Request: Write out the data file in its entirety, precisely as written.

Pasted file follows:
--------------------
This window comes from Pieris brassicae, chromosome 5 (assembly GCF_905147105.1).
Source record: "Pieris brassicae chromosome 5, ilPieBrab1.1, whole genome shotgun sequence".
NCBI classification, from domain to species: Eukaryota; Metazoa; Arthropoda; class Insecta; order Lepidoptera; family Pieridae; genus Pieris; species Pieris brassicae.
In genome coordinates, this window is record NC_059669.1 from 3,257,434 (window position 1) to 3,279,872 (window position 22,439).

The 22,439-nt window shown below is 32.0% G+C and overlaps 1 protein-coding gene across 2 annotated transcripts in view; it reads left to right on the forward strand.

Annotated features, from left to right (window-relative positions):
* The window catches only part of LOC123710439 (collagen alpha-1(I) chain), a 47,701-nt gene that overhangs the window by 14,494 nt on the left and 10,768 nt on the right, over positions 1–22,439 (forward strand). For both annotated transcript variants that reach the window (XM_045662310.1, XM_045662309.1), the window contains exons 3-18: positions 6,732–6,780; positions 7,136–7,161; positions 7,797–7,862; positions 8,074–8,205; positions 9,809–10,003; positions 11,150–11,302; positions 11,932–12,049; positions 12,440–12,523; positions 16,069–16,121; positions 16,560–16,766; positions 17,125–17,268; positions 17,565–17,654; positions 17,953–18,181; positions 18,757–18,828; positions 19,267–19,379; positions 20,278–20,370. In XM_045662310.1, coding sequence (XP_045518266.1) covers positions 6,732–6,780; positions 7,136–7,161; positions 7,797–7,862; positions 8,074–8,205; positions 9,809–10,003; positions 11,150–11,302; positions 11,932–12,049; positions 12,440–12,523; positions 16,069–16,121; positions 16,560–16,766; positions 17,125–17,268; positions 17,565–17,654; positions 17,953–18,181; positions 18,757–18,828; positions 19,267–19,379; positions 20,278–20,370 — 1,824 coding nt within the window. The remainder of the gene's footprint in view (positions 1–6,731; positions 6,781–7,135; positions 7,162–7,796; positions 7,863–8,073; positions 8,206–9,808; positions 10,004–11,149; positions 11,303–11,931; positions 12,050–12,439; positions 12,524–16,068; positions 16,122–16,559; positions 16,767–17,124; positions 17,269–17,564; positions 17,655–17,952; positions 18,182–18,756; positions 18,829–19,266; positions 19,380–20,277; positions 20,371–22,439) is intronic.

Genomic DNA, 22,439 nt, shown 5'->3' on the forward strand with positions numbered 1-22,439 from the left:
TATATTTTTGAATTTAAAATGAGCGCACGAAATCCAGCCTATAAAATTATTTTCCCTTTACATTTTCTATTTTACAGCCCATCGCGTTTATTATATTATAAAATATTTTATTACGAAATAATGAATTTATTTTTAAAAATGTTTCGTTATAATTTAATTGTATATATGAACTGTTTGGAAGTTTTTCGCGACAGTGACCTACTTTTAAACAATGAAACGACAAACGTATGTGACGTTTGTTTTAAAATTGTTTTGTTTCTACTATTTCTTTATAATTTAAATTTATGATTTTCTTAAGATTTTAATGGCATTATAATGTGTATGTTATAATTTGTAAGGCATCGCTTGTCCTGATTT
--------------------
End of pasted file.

This window comes from Pieris brassicae, chromosome 5 (assembly GCF_905147105.1).
Source record: "Pieris brassicae chromosome 5, ilPieBrab1.1, whole genome shotgun sequence".
NCBI classification, from domain to species: Eukaryota; Metazoa; Arthropoda; class Insecta; order Lepidoptera; family Pieridae; genus Pieris; species Pieris brassicae.
In genome coordinates, this window is record NC_059669.1 from 3,257,434 (window position 1) to 3,279,872 (window position 22,439).

The 22,439-nt window shown below is 32.0% G+C and overlaps 1 protein-coding gene across 2 annotated transcripts in view; it reads left to right on the forward strand.

Annotated features, from left to right (window-relative positions):
* The window catches only part of LOC123710439 (collagen alpha-1(I) chain), a 47,701-nt gene that overhangs the window by 14,494 nt on the left and 10,768 nt on the right, over positions 1–22,439 (forward strand). For both annotated transcript variants that reach the window (XM_045662310.1, XM_045662309.1), the window contains exons 3-18: positions 6,732–6,780; positions 7,136–7,161; positions 7,797–7,862; positions 8,074–8,205; positions 9,809–10,003; positions 11,150–11,302; positions 11,932–12,049; positions 12,440–12,523; positions 16,069–16,121; positions 16,560–16,766; positions 17,125–17,268; positions 17,565–17,654; positions 17,953–18,181; positions 18,757–18,828; positions 19,267–19,379; positions 20,278–20,370. In XM_045662310.1, coding sequence (XP_045518266.1) covers positions 6,732–6,780; positions 7,136–7,161; positions 7,797–7,862; positions 8,074–8,205; positions 9,809–10,003; positions 11,150–11,302; positions 11,932–12,049; positions 12,440–12,523; positions 16,069–16,121; positions 16,560–16,766; positions 17,125–17,268; positions 17,565–17,654; positions 17,953–18,181; positions 18,757–18,828; positions 19,267–19,379; positions 20,278–20,370 — 1,824 coding nt within the window. The remainder of the gene's footprint in view (positions 1–6,731; positions 6,781–7,135; positions 7,162–7,796; positions 7,863–8,073; positions 8,206–9,808; positions 10,004–11,149; positions 11,303–11,931; positions 12,050–12,439; positions 12,524–16,068; positions 16,122–16,559; positions 16,767–17,124; positions 17,269–17,564; positions 17,655–17,952; positions 18,182–18,756; positions 18,829–19,266; positions 19,380–20,277; positions 20,371–22,439) is intronic.

Genomic DNA, 22,439 nt, shown 5'->3' on the forward strand with positions numbered 1-22,439 from the left:
TATATTTTTGAATTTAAAATGAGCGCACGAAATCCAGCCTATAAAATTATTTTCCCTTTACATTTTCTATTTTACAGCCCATCGCGTTTATTATATTATAAAATATTTTATTACGAAATAATGAATTTATTTTTAAAAATGTTTCGTTATAATTTAATTGTATATATGAACTGTTTGGAAGTTTTTCGCGACAGTGACCTACTTTTAAACAATGAAACGACAAACGTATGTGACGTTTGTTTTAAAATTGTTTTGTTTCTACTATTTCTTTATAATTTAAATTTATGATTTTCTTAAGATTTTAATGGCATTATAATGTGTATGTTATAATTTGTAAGGCATCGCTTGTCCTGATTT